Today I drove a friend to a doctor appointment. While she was meeting with her doctor, I hung out in the waiting area.
You know how the receptionists call out a patient’s name when they need him or her to go up to the front desk? One name I heard in that office today was “Marco.”
I almost shouted out “Polo!” before I realized what I was doing and stopped myself. Whew!
(The Marco in question was a teenager who must surely get this sort of thing from his peers all the time. So I was double glad I didn’t say anything!)
We celebrated with an ultimate chocolate pie!
On my plate right now is a project that I just can’t get motivated to work on. It’s paid work (a book manuscript I need to edit), but the subject matter, the language (academic-speak, in which I have some fluency but find near-incomprehensible when it’s filled with this much jargon and convoluted phrasing), and the urgency of the project all combine to make me want to avoid working on it.
I realize, of course, that this procrastination will come back to bite me in the butt in a week or two, when I have to do the sleep-deprivation thing in order to hit my deadline. But right now, my brain is just not in the right place to work on this stuff, so I’m putting it aside and not thinking about it this evening. I think I’ll watch a movie and knit instead.
When talking about luminaries in his field, my archaeology professor used to add verbal footnotes to their names as he said them: “That one’s dead” or “He’s still alive.” Sometimes he’d say, “He’s an asshole,” but most of the commentary was about the person’s life status.
As an academic I adopted a version of this practice myself, mentally noting whether a renowned scholar was still alive (and what his or her current academic affiliation was, if I knew it) whenever I encountered that name. Over the years it’s been interesting (for lack of a better word) to see so many famous names slide over into the “dead” column.
Every once in a while, though, I’m pleasantly surprised to discover that someone I’d thought no longer among the living is still very much alive (and often kicking). Today’s surprise: George Steiner.
. . . and thanks to my awesome friend Jean, I am extra-prepared for it this year! She made this scarf for me last spring, but I’m only now getting to wear it for the first time.
Yup, I’m still here. Hope you are, too.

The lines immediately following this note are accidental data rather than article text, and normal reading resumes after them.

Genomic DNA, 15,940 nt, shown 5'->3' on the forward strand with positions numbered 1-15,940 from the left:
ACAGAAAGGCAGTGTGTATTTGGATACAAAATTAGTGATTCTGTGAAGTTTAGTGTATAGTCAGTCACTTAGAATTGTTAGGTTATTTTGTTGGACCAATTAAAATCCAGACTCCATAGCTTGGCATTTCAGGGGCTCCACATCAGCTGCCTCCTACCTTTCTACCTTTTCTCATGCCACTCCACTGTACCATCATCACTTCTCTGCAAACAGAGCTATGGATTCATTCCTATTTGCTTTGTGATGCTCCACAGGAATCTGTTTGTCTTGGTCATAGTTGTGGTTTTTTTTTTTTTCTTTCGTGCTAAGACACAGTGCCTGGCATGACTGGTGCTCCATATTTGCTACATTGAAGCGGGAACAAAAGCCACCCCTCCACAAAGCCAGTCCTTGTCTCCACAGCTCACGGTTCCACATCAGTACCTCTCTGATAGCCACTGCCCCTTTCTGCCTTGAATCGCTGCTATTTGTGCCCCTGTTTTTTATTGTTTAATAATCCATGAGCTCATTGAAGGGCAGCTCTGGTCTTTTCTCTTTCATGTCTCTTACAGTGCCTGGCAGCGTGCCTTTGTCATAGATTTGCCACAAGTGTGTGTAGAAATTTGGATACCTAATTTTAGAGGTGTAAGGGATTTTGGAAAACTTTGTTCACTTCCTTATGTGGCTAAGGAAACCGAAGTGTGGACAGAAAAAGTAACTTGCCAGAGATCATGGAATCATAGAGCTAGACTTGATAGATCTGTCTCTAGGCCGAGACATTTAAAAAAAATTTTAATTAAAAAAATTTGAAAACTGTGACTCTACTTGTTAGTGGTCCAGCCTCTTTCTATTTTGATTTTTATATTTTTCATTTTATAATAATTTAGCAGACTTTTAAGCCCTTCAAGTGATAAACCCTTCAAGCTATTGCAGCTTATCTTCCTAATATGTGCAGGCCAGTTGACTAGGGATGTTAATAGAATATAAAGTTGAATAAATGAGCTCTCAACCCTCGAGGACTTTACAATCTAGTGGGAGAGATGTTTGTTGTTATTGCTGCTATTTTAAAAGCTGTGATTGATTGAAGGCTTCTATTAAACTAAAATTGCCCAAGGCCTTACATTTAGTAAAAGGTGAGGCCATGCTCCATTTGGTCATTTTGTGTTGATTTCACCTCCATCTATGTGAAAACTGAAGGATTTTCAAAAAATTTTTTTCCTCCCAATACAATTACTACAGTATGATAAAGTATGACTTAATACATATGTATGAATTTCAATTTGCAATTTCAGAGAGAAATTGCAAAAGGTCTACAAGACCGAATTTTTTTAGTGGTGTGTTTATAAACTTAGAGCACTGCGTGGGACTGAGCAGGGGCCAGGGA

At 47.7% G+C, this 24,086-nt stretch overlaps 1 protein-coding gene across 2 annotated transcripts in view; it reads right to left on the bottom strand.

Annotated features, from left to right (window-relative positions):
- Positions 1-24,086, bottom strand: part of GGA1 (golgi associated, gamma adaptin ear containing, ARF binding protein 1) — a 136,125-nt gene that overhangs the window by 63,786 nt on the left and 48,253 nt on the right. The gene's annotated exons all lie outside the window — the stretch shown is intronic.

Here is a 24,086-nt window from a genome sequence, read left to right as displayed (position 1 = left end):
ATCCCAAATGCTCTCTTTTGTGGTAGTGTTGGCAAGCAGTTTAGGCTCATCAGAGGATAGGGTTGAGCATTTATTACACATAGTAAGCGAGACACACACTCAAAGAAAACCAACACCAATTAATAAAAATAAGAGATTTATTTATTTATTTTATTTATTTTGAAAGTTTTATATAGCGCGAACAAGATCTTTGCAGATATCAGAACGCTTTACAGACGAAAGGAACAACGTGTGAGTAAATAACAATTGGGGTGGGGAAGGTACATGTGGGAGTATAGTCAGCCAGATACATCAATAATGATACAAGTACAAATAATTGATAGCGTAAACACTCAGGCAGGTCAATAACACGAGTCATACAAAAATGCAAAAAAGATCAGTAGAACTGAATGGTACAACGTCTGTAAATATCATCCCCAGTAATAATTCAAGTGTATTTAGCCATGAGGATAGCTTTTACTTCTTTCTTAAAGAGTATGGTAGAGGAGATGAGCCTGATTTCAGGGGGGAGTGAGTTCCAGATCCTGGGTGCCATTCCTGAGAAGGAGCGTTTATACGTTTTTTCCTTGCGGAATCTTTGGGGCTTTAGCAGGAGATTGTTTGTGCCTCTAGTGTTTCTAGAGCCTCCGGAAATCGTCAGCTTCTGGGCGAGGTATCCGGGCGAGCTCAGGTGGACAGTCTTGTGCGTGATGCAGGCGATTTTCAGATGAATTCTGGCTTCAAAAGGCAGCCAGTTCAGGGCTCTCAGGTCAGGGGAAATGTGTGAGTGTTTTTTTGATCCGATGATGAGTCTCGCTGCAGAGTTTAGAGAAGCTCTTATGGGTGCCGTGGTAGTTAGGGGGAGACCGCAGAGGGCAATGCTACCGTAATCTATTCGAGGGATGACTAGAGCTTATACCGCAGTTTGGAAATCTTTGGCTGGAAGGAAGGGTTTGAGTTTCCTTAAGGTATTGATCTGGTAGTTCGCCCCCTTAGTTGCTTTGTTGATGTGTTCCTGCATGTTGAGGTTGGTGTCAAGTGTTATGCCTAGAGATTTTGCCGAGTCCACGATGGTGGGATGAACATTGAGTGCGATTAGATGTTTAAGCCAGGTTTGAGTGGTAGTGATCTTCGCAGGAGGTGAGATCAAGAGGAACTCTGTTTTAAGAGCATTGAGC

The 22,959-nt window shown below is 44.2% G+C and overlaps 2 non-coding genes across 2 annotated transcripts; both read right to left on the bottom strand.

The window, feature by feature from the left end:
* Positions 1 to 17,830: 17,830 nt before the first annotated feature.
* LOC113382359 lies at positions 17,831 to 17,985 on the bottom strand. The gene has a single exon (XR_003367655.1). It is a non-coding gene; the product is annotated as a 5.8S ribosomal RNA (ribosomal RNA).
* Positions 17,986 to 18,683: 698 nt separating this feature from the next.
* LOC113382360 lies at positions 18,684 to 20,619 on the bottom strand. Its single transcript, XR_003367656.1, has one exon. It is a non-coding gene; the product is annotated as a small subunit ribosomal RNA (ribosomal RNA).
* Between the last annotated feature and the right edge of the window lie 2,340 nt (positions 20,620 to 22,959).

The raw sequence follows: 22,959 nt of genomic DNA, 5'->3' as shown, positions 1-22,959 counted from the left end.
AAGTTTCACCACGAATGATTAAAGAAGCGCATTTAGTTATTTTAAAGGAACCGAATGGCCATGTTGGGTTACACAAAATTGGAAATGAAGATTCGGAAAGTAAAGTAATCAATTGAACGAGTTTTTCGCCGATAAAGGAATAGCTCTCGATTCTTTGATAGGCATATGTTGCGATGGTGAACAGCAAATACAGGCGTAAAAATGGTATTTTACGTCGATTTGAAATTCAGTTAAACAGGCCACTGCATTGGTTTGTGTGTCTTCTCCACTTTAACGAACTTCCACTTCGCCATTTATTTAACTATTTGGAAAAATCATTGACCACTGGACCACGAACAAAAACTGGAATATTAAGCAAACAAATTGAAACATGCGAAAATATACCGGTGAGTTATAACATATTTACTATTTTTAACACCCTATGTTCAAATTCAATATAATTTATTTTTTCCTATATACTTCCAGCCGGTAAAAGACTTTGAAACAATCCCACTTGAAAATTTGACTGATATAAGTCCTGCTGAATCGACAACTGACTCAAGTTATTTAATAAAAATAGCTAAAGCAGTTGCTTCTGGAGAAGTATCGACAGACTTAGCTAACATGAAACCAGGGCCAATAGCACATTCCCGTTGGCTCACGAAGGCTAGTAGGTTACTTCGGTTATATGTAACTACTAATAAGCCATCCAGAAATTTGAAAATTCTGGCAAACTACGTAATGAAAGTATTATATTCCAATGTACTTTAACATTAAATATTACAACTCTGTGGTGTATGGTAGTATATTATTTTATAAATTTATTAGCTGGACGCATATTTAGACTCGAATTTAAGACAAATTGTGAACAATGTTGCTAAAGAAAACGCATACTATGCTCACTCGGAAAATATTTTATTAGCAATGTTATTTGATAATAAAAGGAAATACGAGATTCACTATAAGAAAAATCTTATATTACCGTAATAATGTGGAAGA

It’s been a busy autumn. I’ve done a lot of knitting. I made a new pair of socks for Sylvia (purple yarn with sparkles in it!), a wool pullover for myself (more on that in a future post), and one of these:
This is the Anouk pinafore from Knitty. I made it for a friend of mine whose daughter was born in late spring and knit it in a size that would fit her (I hope!) this winter.
Working on this filled me with all sorts of nostalgia, because I had made an Anouk for Sylvia when she was two. She wore it frequently until she outgrew it . . . and even then she continued to wear it a bit longer. It’s now safely stored away in our bin of “clothes to keep.”
Have you heard of the site Caring Bridge? This free-to-use (supported by donations) site makes it easy for a sick person (or, usually, his or her family) to send out updates and news to a member list of family and friends (who can in turn post comments and messages of support). It’s a great site, and I’m really glad it exists. But it also makes me terribly sad.
Yesterday I got an e-mail inviting me to join the page for my grad school advisor, Nancy. She was diagnosed with cancer last winter and has been sending out occasional e-mail updates. But there are so many people in her circle, and writing those e-mails is difficult (taking up valuable time and energy). So, with her approval, her sister has started a Caring Bridge group.
When I logged into the website, I was greeted with a list of other groups I belong to: one for Doug, and one for Melinda. I read the Caring Bridge updates (in both cases, written by their spouses) as each of them went through cancer treatment, suffered pain and loss, and died. I think about both of them from time to time, and mostly I remember them as the vibrant, active people they were before they got sick. Seeing their names on this page, though, reminded me of the unhappy endings of many cancer journeys and made me wonder if Nancy will tread a similar path.
The new Photo 365 project started on 1 August, and this time there are four participants: Heidi, Jean, Deborah, and me. I’m less than thrilled with the latest iteration of Flickr’s iOS app (which I use for most of my uploading), so I’m not always up to date with my posting.
Here are the most recent twenty-five photos I’ve added to the group:
Last August 1, my friend Heidi and I started a Photo 365 project together. Every day, we each post a photo to our Flickr group. My photos are here,* and Heidi’s pictures are here.
We’ve both missed occasional days here and there, but for the most part we’ve been pretty successful at charting our year in photos. We’ve enjoyed the experience so much that we’ve decided to start another Photo 365 project together when this one winds up at the end of July, and we’re happy to have any interested friends join us.
There are no set themes—we photograph whatever we like. Some photos just document everyday events; others are more composed shots. Occasionally we comment on each other’s pictures, but there’s not a whole lot of chatting going on, so the “active interaction” component is not demanding at all. Mostly we find this project useful as (1) a nudge to take at least one photo each day, and (2) an opportunity to share photos within a small community.
If you’re interested in participating in this project, let me know! The new Photo 365 starts on August 1!
*(As you can see, I’m a bit behind in updating my photostream. I’m busy with work deadlines at the moment, but I’m hopeful that I’ll have time to bring my current photo project up to date before starting a new one!)